Magy Seif El-Nasr, Penn State University

[1] K. Madej, "Towards Digital Narrative for Children: From Education to Entertainment: A Historical Prespective" in ACM Computers in Entertainment , 1 (1).
J.F. Morie, K. Iyer, K. Valanejad, R. Sadek, D. Miraglia, D. Milam, "Emotionally Evocative Environments for Training" in Army Science Conference, 2002

[2] B. Kane, Postcard fromGDC 2003: 34 Ways to Put Emotions Into Games Gamasutra, 2003.
N. Lazzaro, "Why We Play Games Together: The People Factor" in Game Developers Conference, San Francisco, 2005

[3] D. Freeman, Creating Emotions in Games (New Riders, 2003)

[4] D. Freeman, Creating Emotions in Games (New Riders, 2003)
R. McKee, Story: Substance, Structure, Style, and the Principles of Screenwriting (HarperCollins: New York, 1997)

[5] M. Young, "Notes on the use of plan structures in the creation of interactive plot" in AAAI Fall Symposium on Narrative Intelligence, MA, 2000

[6] P. Weyhrauch, Guiding Interactive Drama (Carnegie Mellon University: Pittsburgh, 1997)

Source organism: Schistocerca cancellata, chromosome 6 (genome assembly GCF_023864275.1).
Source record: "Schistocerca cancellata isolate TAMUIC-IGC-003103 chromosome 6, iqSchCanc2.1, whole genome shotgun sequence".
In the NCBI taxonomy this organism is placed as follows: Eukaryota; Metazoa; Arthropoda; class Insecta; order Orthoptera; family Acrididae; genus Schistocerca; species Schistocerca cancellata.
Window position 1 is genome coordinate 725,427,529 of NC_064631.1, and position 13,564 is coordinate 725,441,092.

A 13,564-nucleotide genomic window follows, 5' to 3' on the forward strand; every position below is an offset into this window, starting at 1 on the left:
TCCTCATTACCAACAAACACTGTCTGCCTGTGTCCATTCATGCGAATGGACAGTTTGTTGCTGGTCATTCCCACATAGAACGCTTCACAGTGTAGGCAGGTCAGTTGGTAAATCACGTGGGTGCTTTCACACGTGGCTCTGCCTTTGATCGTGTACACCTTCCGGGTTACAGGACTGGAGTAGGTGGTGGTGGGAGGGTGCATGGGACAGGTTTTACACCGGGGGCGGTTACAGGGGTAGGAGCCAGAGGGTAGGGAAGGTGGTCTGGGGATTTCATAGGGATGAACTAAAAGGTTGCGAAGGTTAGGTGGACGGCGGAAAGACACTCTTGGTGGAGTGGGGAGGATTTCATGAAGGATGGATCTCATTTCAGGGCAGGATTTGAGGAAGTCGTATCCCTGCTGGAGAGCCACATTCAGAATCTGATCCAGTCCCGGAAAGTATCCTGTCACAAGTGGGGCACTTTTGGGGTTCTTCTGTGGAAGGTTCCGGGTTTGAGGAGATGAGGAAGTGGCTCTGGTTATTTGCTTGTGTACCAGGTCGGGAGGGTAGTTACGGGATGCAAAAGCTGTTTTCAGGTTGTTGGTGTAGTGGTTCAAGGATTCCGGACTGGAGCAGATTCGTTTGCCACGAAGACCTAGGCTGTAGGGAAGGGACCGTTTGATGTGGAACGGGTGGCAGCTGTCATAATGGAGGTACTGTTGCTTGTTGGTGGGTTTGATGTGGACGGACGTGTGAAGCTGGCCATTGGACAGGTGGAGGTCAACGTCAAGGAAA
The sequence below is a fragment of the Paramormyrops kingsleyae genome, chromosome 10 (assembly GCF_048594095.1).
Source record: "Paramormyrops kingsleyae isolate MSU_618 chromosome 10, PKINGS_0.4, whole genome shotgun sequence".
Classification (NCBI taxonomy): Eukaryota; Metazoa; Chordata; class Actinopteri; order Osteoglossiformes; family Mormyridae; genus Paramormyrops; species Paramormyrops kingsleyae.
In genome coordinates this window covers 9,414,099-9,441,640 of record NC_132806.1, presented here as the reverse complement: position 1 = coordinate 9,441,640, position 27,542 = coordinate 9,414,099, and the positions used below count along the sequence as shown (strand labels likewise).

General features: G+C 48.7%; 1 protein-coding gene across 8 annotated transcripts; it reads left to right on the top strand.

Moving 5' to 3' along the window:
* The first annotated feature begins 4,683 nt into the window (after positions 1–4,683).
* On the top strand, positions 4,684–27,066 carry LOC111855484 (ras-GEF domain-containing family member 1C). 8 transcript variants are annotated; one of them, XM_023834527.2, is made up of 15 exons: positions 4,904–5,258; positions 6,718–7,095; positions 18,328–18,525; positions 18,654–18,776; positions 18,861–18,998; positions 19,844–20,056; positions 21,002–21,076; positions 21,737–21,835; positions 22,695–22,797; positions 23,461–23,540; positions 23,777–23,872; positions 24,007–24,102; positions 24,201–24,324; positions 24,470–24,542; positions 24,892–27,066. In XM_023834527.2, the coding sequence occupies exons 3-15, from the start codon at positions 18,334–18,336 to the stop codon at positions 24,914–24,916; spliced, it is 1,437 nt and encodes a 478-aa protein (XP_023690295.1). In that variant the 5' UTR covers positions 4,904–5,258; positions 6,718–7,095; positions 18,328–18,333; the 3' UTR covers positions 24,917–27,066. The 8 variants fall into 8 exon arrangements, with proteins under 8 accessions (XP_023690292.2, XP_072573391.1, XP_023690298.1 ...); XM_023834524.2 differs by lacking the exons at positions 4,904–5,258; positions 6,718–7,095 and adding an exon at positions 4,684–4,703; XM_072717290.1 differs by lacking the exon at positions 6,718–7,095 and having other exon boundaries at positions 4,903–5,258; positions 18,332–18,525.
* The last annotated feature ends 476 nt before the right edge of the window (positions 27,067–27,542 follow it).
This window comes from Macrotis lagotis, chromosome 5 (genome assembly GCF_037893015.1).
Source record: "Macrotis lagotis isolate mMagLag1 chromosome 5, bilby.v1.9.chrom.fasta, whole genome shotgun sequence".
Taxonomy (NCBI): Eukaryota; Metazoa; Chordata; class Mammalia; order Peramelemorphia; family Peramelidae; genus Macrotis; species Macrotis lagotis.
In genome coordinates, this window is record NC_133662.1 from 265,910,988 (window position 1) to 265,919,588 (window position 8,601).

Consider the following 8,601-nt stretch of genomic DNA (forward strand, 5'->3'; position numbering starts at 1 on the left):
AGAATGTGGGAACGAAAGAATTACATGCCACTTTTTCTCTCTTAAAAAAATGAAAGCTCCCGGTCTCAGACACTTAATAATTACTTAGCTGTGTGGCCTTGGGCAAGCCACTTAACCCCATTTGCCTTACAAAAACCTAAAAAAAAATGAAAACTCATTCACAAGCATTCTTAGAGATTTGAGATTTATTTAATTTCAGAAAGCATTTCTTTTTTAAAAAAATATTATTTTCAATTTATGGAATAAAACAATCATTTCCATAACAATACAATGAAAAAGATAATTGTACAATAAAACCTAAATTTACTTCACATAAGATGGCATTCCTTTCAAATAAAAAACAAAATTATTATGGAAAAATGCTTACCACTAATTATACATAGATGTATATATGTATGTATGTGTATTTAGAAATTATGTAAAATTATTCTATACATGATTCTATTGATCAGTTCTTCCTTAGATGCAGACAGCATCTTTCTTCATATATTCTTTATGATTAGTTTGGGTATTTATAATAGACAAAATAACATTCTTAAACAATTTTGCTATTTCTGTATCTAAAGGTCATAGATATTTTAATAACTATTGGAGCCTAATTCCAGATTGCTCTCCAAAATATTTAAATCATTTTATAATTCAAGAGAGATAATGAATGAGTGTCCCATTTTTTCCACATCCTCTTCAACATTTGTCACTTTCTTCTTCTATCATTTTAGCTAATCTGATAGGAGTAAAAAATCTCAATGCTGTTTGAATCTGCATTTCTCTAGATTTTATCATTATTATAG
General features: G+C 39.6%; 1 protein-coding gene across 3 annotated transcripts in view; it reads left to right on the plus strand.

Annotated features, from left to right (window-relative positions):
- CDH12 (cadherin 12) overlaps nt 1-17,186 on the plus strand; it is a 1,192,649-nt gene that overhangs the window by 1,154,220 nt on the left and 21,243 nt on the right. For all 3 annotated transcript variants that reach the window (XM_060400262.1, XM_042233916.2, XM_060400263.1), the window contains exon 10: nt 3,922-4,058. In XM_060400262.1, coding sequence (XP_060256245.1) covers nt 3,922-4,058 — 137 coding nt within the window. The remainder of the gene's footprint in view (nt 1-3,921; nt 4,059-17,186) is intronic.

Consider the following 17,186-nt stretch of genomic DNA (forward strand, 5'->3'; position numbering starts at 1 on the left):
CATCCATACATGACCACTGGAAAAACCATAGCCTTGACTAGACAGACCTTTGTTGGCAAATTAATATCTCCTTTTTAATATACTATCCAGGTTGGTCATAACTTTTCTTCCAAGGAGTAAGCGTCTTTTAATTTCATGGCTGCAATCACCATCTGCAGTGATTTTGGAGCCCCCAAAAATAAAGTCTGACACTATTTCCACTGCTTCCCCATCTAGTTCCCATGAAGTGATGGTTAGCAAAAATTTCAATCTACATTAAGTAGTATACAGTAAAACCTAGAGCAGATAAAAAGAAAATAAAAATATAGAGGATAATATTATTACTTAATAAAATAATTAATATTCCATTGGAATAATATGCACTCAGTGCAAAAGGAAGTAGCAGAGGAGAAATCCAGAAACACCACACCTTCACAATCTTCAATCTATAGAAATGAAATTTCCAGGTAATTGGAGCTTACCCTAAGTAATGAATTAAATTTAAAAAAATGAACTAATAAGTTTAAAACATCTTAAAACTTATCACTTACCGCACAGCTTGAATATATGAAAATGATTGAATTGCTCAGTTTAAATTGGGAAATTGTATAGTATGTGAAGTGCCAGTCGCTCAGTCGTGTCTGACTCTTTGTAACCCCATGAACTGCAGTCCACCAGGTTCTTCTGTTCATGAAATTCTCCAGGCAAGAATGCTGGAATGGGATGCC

[7] M. Mateas, A. Stern, "Towards Integrating Plot and Character for Interactive Drama" in Socially Intelligent Agents: The Human in the Loop AAAI Fall Symposium, 2000.

[8] R. Benedetti, Actor at Work (Prentice-Hall: Englewood Cliffs, 1994)

[9] Ibid. [8]

[10] M. Bruder, A Practical Handbook for the Actor (Vintage: 1986)

[11] M. Mateas, A. Stern, "Interactive Drama - A Thesis Proposal," Carnegie Mellon University, Pittsburgh, 2001.
M. Mateas, A. Stern, "Towards Integrating Plot and Character for Interactive Drama" in Socially Intelligent Agents: The Human in the Loop AAAI Fall Symposium, 2000

[12] H.A. Kautz, "A Formal Theory of Plan Recognition," Department of Computer Science, University of Manchester, 1987
M.E. Pollack, "A Model of Plan Inference that Distinguishes between the Beliefs of Actors and Observers" in 24th Annual Meeting of the Association for Computional Linguistics (1986), p. 207-214